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West Virginia History Series: James J. Andrews, Union Spy

By Rebecca Hinkle
On March 29, 2018

Andrews led a daring train raid that excited the Union, but it cost him his life.
Photo Courtesy of Fine Art America 


When the Civil War began, the nation was split in half and men signed up to fight for their beliefs. While signing up as a soldier was common, not every man involved in the war was a soldier. Some served as civilian spies for Union and Confederate armies. James J. Andrews was a spy for the Union army and was in charge of a daring train raid until his capture and death in 1862.
Andrews was born in Holiday’s Cove, Virginia in 1829 which is now Weirton, West Virginia. Not much is known about his childhood, but he lived in Flemingsburg, Kentucky in 1859 and worked as a house painter. While he was there, he lived in the Flemings Hotel. Andrews supported the Union army and enlisted in the Kentucky State Guard, working as a spy for the Union army. According to an article published in Kentucky Monthly by Ron Soodalter, Andrews was not officially in the army, but he was loyal to the Union. He worked on smuggling contraband items across enemy lines and collecting information for Union generals.
During his time as a spy, Andrews met and became engaged to a young woman named Elizabeth Layton. While he worked as a scout, he came up with a plan to steal a train from the Confederate army. This was his first plan as he plotted to steal a train in Atlanta, Georgia with the help of eight men. However, Andrew’s first plan failed when the engineer failed to show up at the location they had arranged. In April of 1862, he proposed another plan to Union General Ormsby M. Mitchel to steal a train in northern Georgia and drive it to Chattanooga, Tennessee.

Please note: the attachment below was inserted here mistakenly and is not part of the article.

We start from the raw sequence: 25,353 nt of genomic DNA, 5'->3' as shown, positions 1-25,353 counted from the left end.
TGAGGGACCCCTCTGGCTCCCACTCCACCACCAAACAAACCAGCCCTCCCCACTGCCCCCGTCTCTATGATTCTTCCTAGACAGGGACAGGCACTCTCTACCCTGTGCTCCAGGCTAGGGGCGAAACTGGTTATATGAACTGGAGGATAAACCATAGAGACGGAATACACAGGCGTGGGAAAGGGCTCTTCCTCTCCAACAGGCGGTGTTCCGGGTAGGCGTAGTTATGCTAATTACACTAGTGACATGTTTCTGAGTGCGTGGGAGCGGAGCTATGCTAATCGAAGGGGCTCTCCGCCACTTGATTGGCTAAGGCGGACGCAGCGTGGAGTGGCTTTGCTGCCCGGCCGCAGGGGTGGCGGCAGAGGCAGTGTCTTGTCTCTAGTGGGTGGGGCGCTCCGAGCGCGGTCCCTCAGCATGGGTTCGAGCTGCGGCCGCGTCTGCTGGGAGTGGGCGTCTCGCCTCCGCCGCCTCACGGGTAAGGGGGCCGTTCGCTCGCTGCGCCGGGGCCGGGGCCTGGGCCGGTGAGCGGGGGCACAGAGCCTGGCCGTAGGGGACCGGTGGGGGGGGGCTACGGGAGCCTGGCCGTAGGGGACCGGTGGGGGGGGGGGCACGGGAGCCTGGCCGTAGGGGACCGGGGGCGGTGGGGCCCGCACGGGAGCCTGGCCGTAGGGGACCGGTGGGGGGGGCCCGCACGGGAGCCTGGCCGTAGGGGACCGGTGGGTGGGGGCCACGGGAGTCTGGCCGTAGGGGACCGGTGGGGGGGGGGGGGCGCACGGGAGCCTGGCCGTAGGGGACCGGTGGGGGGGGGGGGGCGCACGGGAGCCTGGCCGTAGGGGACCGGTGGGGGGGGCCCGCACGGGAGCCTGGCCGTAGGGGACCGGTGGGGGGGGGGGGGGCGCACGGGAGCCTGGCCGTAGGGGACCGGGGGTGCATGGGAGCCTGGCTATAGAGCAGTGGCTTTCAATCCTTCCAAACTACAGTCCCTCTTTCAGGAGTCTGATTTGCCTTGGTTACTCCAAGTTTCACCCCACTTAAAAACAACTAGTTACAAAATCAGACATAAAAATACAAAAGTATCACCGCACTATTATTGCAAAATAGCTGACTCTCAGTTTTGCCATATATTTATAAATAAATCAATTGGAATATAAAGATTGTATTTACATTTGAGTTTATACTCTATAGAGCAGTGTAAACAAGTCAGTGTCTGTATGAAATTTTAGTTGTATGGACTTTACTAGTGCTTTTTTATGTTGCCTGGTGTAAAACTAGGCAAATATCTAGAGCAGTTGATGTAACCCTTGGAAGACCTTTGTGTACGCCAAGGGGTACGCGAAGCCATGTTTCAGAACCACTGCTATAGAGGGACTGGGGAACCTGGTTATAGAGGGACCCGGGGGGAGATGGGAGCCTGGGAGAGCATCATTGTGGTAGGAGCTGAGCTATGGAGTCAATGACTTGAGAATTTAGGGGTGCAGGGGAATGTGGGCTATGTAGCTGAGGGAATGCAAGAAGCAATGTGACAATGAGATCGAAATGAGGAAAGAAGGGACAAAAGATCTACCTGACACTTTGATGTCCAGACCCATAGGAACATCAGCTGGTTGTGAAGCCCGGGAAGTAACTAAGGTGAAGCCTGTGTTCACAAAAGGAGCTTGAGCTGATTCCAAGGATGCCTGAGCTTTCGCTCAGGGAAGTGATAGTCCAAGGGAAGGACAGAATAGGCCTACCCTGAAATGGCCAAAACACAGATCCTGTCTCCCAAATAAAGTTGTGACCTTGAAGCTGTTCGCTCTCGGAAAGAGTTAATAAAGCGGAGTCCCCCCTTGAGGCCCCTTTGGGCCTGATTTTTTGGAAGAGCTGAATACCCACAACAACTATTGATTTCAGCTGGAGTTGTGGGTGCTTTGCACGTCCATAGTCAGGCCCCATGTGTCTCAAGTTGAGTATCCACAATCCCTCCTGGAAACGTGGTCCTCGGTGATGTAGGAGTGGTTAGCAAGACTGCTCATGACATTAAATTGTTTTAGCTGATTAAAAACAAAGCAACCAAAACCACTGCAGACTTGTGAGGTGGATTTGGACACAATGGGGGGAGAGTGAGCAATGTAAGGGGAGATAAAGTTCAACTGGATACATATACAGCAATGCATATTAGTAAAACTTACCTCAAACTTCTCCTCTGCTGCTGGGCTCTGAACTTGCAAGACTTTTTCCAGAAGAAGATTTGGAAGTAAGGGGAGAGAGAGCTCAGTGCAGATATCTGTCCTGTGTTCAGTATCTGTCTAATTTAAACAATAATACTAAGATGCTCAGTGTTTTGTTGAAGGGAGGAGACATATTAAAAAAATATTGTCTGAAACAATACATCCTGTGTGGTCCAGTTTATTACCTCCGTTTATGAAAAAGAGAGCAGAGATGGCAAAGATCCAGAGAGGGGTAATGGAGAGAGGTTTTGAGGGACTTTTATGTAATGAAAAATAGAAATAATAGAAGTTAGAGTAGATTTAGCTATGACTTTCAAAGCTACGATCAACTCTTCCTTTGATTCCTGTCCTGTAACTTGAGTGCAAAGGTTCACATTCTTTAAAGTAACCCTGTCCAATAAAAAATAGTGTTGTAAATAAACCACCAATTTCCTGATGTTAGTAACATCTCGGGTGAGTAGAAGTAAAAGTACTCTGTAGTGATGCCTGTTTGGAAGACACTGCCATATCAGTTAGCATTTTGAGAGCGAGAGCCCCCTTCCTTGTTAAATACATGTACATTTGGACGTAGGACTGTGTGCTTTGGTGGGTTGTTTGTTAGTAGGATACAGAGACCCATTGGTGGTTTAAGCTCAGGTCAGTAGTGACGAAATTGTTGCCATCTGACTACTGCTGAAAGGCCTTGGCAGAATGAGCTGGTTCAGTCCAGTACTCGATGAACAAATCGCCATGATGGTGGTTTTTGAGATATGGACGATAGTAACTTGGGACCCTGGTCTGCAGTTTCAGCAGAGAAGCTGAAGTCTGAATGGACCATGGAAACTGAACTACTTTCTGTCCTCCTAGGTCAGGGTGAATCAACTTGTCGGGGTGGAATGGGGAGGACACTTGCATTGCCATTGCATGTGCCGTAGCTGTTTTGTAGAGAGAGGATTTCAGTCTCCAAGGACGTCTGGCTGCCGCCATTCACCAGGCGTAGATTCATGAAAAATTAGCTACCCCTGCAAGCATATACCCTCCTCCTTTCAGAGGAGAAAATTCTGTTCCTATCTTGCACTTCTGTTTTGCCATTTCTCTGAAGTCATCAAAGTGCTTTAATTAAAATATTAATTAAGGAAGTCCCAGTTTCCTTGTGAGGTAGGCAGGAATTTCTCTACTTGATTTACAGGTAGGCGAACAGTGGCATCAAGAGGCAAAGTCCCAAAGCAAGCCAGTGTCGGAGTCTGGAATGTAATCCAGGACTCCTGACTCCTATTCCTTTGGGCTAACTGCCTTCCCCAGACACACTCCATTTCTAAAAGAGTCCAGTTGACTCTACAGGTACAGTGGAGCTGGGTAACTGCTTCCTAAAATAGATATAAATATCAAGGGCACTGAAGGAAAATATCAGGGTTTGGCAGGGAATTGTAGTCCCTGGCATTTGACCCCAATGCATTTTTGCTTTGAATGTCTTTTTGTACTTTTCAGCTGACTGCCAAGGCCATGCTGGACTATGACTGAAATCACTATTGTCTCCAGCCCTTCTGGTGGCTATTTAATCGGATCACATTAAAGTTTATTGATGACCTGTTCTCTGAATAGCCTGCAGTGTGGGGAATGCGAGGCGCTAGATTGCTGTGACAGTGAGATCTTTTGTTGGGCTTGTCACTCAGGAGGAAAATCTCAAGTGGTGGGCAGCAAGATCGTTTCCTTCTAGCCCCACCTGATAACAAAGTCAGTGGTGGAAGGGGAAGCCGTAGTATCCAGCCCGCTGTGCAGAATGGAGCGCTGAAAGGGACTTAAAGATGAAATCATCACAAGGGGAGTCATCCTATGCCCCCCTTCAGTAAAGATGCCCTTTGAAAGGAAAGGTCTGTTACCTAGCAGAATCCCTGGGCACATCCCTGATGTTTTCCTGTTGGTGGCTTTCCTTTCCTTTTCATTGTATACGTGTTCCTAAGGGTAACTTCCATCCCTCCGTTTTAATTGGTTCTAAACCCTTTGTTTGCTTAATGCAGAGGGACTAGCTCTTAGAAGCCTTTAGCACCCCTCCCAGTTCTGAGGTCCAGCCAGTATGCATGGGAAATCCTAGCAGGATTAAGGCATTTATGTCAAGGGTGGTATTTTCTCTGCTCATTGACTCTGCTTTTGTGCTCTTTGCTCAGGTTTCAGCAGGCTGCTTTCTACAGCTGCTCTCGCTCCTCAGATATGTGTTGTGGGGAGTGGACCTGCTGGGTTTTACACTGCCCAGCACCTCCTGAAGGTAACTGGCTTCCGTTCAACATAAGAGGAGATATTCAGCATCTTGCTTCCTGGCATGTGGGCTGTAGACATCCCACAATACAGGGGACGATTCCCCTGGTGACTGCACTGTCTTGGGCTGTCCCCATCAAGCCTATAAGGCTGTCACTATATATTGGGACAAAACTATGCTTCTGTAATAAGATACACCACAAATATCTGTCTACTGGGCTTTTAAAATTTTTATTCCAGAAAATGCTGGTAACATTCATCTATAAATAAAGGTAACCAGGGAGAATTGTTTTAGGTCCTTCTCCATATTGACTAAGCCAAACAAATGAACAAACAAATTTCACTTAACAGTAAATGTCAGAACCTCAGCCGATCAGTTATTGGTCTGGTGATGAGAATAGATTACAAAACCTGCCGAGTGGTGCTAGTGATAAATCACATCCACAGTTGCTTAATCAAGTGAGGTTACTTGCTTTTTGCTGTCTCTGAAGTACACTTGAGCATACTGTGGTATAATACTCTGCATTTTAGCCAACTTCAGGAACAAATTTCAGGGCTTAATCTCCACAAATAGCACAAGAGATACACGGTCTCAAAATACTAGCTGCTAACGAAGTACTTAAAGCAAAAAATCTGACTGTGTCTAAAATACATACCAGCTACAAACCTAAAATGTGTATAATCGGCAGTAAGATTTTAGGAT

After Andrews had stolen the train he planned to meet General Mitchel’s troops in Chattanooga. The plan was approved, and Andrews carried out his raid with the help of one other civilian named William Campbell, and 24 volunteers from the Ohio infantry.
On April 12th, 1862 the conspirators and Andrew, dressed in civilian clothes, stole the train called “The General”. According to Kentucky History, once the raiders had the train they destroyed track and telegraph lines as they were being chased by the Confederate army to discourage pursuers. The Confederate army chased them for 87 miles when the train lost power in Ringgold, Georgia. Andrews and his men ran, but they were eventually captured and jailed.
Andrews was court-martialed in Chattanooga and he, along with other eight men in his group, was sentenced to death. He was held in Swims Jail when he was able to escape briefly. He was not free for very long when he was captured again and hung for his crimes on June 7th, 1862. Andrew’s fiancé never recovered from his death and died two years later. Other raiders were presented the Medal of Honor for their actions that greatly excited the Union, but Andrews was not given one as he was a civilian.
Andrews raid was made into a film by Walt Disney in 1956 called “The Great Locomotive Chase” starring Fess Parker, known for Disney’s Davy Crockett. “The General” is located for viewing at the Southern Museum of Civil War. Andrews is buried in the Chattanooga National Cemetery, and he is remembered for his daring actions of his legendary locomotive chase.


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